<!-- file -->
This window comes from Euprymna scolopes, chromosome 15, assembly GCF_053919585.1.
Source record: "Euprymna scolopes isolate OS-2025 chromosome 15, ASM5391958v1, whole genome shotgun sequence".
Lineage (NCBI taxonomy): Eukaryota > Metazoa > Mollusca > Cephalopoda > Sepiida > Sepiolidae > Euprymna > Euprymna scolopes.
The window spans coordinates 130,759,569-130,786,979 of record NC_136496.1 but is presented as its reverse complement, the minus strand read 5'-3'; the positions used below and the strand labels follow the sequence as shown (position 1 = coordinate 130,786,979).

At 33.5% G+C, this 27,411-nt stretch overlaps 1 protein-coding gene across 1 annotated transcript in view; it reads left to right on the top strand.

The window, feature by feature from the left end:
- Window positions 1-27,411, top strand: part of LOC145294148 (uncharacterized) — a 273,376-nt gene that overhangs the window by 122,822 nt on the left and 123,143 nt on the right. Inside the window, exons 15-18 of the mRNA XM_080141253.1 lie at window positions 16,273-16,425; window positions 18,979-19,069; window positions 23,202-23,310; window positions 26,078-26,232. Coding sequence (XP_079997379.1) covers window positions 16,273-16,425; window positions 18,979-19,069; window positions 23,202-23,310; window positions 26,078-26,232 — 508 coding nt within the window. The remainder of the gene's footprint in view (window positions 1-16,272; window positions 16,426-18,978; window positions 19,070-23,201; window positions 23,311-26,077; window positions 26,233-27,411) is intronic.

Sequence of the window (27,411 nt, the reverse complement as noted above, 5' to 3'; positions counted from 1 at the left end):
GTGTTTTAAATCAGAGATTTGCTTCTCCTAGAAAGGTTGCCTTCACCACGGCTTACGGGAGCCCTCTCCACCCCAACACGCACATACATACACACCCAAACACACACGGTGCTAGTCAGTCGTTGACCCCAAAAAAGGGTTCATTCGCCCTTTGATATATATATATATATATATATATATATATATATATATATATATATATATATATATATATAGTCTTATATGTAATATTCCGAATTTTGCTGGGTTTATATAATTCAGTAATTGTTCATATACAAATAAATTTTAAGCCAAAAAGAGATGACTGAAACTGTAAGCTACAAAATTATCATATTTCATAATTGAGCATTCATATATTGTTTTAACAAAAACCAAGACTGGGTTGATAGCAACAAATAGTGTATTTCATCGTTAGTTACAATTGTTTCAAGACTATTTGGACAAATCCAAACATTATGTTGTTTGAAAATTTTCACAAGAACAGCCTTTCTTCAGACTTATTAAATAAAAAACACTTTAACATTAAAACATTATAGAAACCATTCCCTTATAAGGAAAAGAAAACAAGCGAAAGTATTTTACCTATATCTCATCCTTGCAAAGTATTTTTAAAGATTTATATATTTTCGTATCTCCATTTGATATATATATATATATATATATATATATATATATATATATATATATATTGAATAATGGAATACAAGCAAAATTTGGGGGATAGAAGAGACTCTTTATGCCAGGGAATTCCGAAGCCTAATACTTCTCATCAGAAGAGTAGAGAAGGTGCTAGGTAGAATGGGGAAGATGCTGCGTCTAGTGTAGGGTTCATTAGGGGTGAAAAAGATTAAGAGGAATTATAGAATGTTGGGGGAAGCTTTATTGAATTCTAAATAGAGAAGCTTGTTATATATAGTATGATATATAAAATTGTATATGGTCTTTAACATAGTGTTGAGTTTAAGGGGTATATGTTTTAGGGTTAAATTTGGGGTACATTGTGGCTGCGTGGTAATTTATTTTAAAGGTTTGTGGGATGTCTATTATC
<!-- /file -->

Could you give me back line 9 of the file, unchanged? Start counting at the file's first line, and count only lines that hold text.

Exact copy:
GTGTTTTAAATCAGAGATTTGCTTCTCCTAGAAAGGTTGCCTTCACCACGGCTTACGGGAGCCCTCTCCACCCCAACACGCACATACATACACACCCAAACACACACGGTGCTAGTCAGTCGTTGACCCCAAAAAAGGGTTCATTCGCCCTTTGATATATATATATATATATATATATATATATATATATATATATATATATATATATATATATAGTCTTATATGTAATATTCCGAATTTTGCTGGGTTTATATAATTCAGTAATTGTTCATATACAAATAAATTTTAAGCCAAAAAGAGATGACTGAAACTGTAAGCTACAAAATTATCATATTTCATAATTGAGCATTCATATATTGTTTTAACAAAAACCAAGACTGGGTTGATAGCAACAAATAGTGTATTTCATCGTTAGTTACAATTGTTTCAAGACTATTTGGACAAATCCAAACATTATGTTGTTTGAAAATTTTCACAAGAACAGCCTTTCTTCAGACTTATTAAATAAAAAACACTTTAACATTAAAACATTATAGAAACCATTCCCTTATAAGGAAAAGAAAACAAGCGAAAGTATTTTACCTATATCTCATCCTTGCAAAGTATTTTTAAAGATTTATATATTTTCGTATCTCCATTTGATATATATATATATATATATATATATATATATATATATATATATATATTGAATAATGGAATACAAGCAAAATTTGGGGGATAGAAGAGACTCTTTATGCCAGGGAATTCCGAAGCCTAATACTTCTCATCAGAAGAGTAGAGAAGGTGCTAGGTAGAATGGGGAAGATGCTGCGTCTAGTGTAGGGTTCATTAGGGGTGAAAAAGATTAAGAGGAATTATAGAATGTTGGGGGAAGCTTTATTGAATTCTAAATAGAGAAGCTTGTTATATATAGTATGATATATAAAATTGTATATGGTCTTTAACATAGTGTTGAGTTTAAGGGGTATATGTTTTAGGGTTAAATTTGGGGTACATTGTGGCTGCGTGGTAATTTATTTTAAAGGTTTGTGGGATGTCTATTATC